So you are venturing beyond the white wash? Be prepared for some of the best rides of your life. But before you go, understanding surf etiquette ensures everybody’s safety and enjoyment.
There is an expectation that all surfers (with the exception of learners in the white wash) know and follow surf etiquette. Study and follow the advice below and you can paddle out at break in the world knowing your place and rights.
Know your limits. Only head out into a lineup that is within your skill ability, otherwise you are likely to not get many waves, which = frustration! And more importantly, you can end up being in the wrong place at the wrong time and putting yourself and others in danger.
Spend some time watching the surf before racing out. How frequent are the sets? Where are the other surfers getting in and out of the water? What is the tide doing and are there rips or rocks? Is it possibly bigger than it looks? Finding your own peak on a crowded beach is ideal. It may not have the BEST waves but removing the worry of other surfers can up the fun factor big time. Be sure to observe your spot carefully before heading out. Having at least one other person is much safer (and way more fun!) than surfing alone
And very importantly: It is your responsibility to stay out of the way of oncoming surfers. If a surfer is coming straight toward you, don’t cut across their path in an attempt to reach the shoulder of the wave. Instead, sorry…you have to make the sacrifice and commit to paddling towards the broken wave and deal with getting through the whitewater.
You know those photos from the 60‘s when sharing a wave was ultimate fun? The more people the merrier. Surfers today don’t actually want to share the wave they have caught with you! At all! Those surfers in the 60’s were actually all dropping in on each other! So who was dropping in on who?
Dropping in on people is bad. Very bad. If you take off on a wave that somebody else is already on, you are dropping in on them. If it looks like the surfer isn’t going to make it don’t just make assumptions and start going for it. Experienced surfers will usually surprise you and easily make it around fast sections. Even your attempt to paddle into a wave will make it crumble early. This can be annoying for the person up and surfing the wave.
Right of Way
The fundamental law of surfing is the surfer nearest the breaking part of the wave has the right of way. Always. Many breaks come with a pecking order of local surfers who have earned their rights for priority position (closest to the breaking part of the wave). It can be frustrating to see the same people paddle past you repeatedly getting all of the good waves. Just remember that they were once starting out too…they have had to work their way up the pecking order over time by developing their skill and gaining respect from other locals.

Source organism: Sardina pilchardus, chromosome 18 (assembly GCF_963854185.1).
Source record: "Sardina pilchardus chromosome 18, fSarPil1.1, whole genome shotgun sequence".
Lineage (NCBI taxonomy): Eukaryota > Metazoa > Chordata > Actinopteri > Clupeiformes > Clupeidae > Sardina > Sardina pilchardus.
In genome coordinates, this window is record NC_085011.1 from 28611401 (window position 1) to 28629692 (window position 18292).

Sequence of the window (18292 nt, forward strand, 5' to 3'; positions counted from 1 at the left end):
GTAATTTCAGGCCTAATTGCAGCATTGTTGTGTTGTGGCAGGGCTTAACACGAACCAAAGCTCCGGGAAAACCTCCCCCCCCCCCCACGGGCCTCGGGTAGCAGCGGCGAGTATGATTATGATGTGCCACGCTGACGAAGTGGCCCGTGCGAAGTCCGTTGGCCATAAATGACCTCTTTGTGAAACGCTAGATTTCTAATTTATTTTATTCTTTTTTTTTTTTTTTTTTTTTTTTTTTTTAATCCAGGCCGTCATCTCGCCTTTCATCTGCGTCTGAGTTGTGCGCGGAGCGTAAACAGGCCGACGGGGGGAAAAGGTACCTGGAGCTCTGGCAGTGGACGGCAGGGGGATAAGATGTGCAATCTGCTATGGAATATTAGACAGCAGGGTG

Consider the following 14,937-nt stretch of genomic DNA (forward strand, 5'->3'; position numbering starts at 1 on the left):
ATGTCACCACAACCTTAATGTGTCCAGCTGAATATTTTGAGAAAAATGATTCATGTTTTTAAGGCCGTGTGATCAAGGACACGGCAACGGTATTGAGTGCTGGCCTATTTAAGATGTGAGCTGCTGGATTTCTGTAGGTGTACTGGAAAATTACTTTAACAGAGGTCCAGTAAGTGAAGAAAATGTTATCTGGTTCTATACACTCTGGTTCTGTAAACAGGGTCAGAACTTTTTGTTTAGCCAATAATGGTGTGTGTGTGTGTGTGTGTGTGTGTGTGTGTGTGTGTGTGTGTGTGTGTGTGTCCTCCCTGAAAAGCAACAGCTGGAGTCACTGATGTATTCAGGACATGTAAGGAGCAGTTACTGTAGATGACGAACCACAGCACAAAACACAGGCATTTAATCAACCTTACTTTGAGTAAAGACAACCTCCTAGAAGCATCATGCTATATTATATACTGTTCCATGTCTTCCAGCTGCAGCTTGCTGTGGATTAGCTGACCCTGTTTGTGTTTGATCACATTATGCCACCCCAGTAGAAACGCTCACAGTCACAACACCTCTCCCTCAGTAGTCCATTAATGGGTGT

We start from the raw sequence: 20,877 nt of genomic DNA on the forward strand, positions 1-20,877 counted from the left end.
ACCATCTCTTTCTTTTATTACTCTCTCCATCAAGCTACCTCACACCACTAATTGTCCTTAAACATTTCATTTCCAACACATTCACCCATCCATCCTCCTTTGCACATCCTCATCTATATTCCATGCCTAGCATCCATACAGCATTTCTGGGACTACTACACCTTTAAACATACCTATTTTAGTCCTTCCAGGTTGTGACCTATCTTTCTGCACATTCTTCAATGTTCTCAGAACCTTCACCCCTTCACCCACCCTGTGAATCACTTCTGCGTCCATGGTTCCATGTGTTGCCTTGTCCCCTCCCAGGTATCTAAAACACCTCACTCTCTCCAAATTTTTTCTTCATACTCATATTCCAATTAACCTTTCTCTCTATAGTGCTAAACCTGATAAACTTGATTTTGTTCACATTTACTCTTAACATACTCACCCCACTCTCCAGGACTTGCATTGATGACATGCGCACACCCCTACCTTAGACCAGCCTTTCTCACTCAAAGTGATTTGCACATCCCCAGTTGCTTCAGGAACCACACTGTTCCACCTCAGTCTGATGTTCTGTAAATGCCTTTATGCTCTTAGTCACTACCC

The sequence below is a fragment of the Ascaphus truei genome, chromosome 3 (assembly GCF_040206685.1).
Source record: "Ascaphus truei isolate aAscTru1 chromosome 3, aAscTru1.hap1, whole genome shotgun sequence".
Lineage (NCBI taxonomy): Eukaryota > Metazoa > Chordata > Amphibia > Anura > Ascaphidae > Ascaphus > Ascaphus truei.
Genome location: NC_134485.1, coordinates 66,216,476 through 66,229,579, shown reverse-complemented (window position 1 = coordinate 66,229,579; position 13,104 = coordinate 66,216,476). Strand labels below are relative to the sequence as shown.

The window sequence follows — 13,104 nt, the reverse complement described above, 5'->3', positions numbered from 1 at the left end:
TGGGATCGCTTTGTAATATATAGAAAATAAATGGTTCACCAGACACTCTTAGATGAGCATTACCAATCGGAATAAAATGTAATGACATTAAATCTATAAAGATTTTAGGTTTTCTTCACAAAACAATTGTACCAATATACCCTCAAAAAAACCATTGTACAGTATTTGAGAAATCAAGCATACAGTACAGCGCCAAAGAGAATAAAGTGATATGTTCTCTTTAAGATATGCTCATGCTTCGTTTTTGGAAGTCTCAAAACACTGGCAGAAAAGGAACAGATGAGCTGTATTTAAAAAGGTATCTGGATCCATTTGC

If a surfer falls of the wave and you are next in line then it’s all yours…spin around and start paddling for it. In crowded line ups surfers are always poised and ready to take a wave that somebody has fallen from. Know about the right of way rule and be ready.
This is a maneuver used by a surfer to obtain priority position when it’s not actually their turn. Deliberate, repeated snaking is pretty frowned upon. On return to the peak after catching a wave, a surfer should position themselves behind those who may have missed out on the last set, respectfully allowing them next priority. If everybody abides by this etiquette then waves are shared and there is harmony in the line up. Deliberately paddling back out on the inside of others still waiting and then putting yourself in (or even hustling for) priority position is snaking. Note that a degree of local pecking order comes into consideration here (see right of way above).
Locals will generally dominate the best part of the peak and they have the right to do so. Naturally, nobody wants to let a good wave go by, and at times (as luck might have it) a surfer might just happen to find themselves accidentally next in line. For example when paddling back out, a surfer finds themselves in the deepest position of the oncoming wave, despite there being others lined up, they turn and take it. That is their luck.
If you sit wide out on the shoulder (which might be where you are most comfortable to start with) you unfortunately leave room for others to paddle up your inside…often. When that perfect, smaller wave comes along, those on your inside will have priority to go… and naturally they will. Over and over again.
It is up to you to find that balance of sitting where you are comfortable while still being in contention for waves. One way to avoid being dis-counted then you have to act confidently while always respecting your limits. That’s right, fake it ‘till you make it. Paddle into waves powerfully and don’t hesitate or pull back. Observe other surfers who are catching a lot of waves. Engage in a positive mental conversation with yourself “I’ve got this! I can do it, Im a good surfer…”